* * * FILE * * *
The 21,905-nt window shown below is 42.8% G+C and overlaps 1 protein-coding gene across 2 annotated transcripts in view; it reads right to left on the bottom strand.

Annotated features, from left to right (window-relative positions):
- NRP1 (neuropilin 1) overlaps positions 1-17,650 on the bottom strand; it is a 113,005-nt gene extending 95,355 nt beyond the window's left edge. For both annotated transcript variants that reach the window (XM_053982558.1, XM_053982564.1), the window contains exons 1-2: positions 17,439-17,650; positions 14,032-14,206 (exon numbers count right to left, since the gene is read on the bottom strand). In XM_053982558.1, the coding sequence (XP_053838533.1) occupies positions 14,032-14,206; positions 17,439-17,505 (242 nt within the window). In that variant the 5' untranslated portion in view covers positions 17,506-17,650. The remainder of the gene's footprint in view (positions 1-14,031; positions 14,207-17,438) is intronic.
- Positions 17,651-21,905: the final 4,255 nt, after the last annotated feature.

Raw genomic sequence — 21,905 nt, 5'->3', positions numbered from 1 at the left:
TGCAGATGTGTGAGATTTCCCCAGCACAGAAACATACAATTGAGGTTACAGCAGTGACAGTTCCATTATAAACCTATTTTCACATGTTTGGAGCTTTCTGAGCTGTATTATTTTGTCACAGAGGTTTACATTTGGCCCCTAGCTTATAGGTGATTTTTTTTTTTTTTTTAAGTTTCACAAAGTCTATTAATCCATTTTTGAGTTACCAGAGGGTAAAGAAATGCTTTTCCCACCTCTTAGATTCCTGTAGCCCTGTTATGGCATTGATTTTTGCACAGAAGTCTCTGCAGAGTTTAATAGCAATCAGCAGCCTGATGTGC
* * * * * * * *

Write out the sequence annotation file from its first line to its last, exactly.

The 21,905-nt window shown below is 42.8% G+C and overlaps 1 protein-coding gene across 2 annotated transcripts in view; it reads right to left on the bottom strand.

Annotated features, from left to right (window-relative positions):
- NRP1 (neuropilin 1) overlaps positions 1-17,650 on the bottom strand; it is a 113,005-nt gene extending 95,355 nt beyond the window's left edge. For both annotated transcript variants that reach the window (XM_053982558.1, XM_053982564.1), the window contains exons 1-2: positions 17,439-17,650; positions 14,032-14,206 (exon numbers count right to left, since the gene is read on the bottom strand). In XM_053982558.1, the coding sequence (XP_053838533.1) occupies positions 14,032-14,206; positions 17,439-17,505 (242 nt within the window). In that variant the 5' untranslated portion in view covers positions 17,506-17,650. The remainder of the gene's footprint in view (positions 1-14,031; positions 14,207-17,438) is intronic.
- Positions 17,651-21,905: the final 4,255 nt, after the last annotated feature.

Raw genomic sequence — 21,905 nt, 5'->3', positions numbered from 1 at the left:
TGCAGATGTGTGAGATTTCCCCAGCACAGAAACATACAATTGAGGTTACAGCAGTGACAGTTCCATTATAAACCTATTTTCACATGTTTGGAGCTTTCTGAGCTGTATTATTTTGTCACAGAGGTTTACATTTGGCCCCTAGCTTATAGGTGATTTTTTTTTTTTTTTTAAGTTTCACAAAGTCTATTAATCCATTTTTGAGTTACCAGAGGGTAAAGAAATGCTTTTCCCACCTCTTAGATTCCTGTAGCCCTGTTATGGCATTGATTTTTGCACAGAAGTCTCTGCAGAGTTTAATAGCAATCAGCAGCCTGATGTGC